tSS3po8ansmSrored · During World War II, there was a very real and rational fear that American democracy would not survive. The danger was obvious, visceral, and violent. It was promulgated by tanks, bombs, and battleships. It was measured on maps that traced the march of armies, the swarming of navies, and the decimation of cities by aerial assault. America sat within her borders and could feel a world of madness and hatred closing in. Since the attack came from the outside, the human inclination was to rally within one’s own community for safety. That community was riven with its own violent injustices of segregation and the ugliness manifested against its citizens of Japanese ancestry. But the threat from outside was so great and would be likely so unsparing that America hardened its resolve with nearly miraculous levels of selflessness and sacrifice to the cause of survival.
The cost was great in blood, particularly of the young overseas, and in treasure. It is likely that many of you have a sense of where this is going, the comparison I seek to make. American democracy is once again under a dire threat. Once again there is death at a scale that is incomprehensible. But the threat is of such a different nature that it may be too convenient to deny the full level of danger. This threat comes from within, a civil cleaving that instead of uniting the nation is dividing it. Perilously so. This is not a violent threat, at least not yet despite some low-level skirmishes. That could change, but there is nothing approaching the reckoning of Nazi forces sweeping into Paris or a Japanese strike on Pearl Harbor. Meanwhile, the mass death we face doesn’t lend itself to the visceral images of war.
Our killer doesn’t have a face or a flag. It is invisible. Instead of sending our young off to battle overseas, we have medical professionals, grocery store clerks, farmhands, and many others commuting daily into danger. We are mostly aware of what takes place within our four walls of isolation and the looming specter of hunger and homelessness for many of our fellow citizens. But there is of course another deep worry pervasive in this country. It is about America’s heretofore unbroken peaceful transfer of power between presidents. It is the notion that all of us, regardless of party, play by and revere the same democratic ideal that we the people have the power to fire our leaders in free and fair elections.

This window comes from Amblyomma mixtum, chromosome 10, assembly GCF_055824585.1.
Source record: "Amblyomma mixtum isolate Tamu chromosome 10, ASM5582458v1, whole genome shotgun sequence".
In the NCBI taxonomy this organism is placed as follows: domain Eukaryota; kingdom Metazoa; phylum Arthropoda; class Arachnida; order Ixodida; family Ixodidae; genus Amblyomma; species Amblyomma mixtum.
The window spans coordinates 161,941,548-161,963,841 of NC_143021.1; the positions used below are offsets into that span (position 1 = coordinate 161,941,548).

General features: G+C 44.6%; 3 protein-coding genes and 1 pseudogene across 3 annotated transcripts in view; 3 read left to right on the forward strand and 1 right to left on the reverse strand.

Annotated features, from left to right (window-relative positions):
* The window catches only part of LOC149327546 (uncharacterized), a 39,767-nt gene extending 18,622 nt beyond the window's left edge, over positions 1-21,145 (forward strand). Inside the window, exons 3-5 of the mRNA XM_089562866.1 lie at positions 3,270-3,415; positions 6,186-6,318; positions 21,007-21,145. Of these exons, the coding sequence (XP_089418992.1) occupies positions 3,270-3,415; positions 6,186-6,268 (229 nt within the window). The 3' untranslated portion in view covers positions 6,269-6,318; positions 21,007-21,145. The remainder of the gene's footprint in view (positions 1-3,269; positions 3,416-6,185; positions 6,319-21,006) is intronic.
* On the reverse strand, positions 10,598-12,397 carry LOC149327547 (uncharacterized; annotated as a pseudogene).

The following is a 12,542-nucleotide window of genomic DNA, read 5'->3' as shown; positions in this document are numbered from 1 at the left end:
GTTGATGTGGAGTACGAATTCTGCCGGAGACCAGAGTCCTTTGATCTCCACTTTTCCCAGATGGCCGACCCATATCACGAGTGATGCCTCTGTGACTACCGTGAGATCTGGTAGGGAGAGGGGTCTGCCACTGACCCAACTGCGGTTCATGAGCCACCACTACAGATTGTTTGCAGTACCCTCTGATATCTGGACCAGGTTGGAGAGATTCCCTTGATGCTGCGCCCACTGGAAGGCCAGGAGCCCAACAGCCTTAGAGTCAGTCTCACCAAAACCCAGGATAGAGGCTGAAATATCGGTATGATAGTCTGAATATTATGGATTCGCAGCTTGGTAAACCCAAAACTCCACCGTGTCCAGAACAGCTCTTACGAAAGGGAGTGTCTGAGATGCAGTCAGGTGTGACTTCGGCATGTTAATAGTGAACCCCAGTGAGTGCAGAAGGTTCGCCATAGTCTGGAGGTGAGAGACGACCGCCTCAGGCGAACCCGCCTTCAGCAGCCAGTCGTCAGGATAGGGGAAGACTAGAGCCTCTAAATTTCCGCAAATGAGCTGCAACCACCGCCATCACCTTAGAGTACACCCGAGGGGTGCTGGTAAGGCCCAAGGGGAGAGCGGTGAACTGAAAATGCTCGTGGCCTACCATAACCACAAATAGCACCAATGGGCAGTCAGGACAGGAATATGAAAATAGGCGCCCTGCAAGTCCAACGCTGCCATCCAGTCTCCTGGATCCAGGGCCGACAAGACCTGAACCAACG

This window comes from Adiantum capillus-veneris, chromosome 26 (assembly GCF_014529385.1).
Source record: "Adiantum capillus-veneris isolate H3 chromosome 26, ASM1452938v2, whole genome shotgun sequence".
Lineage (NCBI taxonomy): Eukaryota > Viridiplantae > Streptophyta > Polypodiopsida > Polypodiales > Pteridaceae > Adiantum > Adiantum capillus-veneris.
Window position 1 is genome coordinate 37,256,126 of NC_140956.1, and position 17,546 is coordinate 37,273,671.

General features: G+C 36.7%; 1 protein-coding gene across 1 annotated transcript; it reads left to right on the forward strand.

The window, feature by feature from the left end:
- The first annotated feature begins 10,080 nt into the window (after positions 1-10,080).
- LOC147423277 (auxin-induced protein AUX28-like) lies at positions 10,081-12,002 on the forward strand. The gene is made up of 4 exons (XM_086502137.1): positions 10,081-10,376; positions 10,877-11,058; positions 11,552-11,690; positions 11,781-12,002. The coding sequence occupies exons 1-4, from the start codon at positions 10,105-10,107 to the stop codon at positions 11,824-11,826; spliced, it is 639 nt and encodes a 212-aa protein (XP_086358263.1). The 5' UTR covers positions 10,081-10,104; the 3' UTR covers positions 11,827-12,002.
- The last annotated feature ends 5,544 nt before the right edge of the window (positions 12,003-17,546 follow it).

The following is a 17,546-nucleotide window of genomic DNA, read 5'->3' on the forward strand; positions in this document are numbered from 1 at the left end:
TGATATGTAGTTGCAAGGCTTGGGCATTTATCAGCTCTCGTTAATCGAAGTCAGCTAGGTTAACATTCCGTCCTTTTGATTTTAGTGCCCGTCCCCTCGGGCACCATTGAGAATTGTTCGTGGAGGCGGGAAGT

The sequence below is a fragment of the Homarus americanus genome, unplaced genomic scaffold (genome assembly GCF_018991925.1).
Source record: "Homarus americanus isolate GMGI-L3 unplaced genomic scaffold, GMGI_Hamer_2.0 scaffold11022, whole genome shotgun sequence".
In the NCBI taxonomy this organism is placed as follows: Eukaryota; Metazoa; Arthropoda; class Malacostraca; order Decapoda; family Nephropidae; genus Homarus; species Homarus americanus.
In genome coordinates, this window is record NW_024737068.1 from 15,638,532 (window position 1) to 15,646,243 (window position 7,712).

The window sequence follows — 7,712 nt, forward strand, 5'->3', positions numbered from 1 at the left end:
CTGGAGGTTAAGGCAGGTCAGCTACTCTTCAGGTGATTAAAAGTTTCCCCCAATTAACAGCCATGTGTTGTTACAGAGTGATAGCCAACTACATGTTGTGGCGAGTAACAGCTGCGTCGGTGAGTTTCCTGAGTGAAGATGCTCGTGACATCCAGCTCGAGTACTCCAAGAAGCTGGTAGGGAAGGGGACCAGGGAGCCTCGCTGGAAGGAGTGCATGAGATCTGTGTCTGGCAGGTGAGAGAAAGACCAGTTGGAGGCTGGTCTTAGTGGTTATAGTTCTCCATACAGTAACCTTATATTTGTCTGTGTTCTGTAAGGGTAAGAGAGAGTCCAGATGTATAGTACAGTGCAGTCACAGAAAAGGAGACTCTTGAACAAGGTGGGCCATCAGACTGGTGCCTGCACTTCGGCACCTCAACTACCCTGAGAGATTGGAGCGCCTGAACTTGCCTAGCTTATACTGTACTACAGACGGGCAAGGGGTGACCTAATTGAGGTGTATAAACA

This election has revealed a president who doesn’t believe any of that, and a party and base that is eager to go along with him. This is not fringe; it is a movement that encompassess tens of millions of Americans. And to defeat it and preserve American democracy will require resolve, patience, ingenuity, and grit. I believe that the nature of this threat to American democracy is not being taken nearly seriously enough. And in an odd way I find some comfort in that. I still do not believe most Americans want our ideal of representative government by majority rule to end, not by a long shot.
It is tempting to laugh off the outrageousness of the court challenges and see a pathetic man desperate to hold on to fleeting power. There is truth in all of this, and I suspect Donald Trump will struggle to own the national conversation as much as he hopes once he loses his perch behind the presidential podium. Yet the fissures laid bare by this election, and its shameful aftermath, are not going away. And every Republican official who signed their name, or even spoke by their silence, bears responsibility for what has been the most serious attempt to wreck our union internally since the Civil War. I hope, and pray, we as a nation can walk back from the ledge, that the passions can cool, and a new administration can steer our American ship of state back into the safer harbors of our democratic traditions.
The struggle will not be easy, but if victory for American democracy does emerge, and I believe it will, we can resolve to make it much more secure so that this doesn’t happen again. In the dark days of World War II, it was almost impossible to imagine a bright and happy future. But that did happen. Today, we have a vaccine coming and a new government. There is danger still ahead, but hope is possible. It is a hope that must be built on hard work and action. But I would go so far as to say a realization of hope is the likely outcome. I have seen America tested many times, and usually we end up in a better place than where we started. Steady.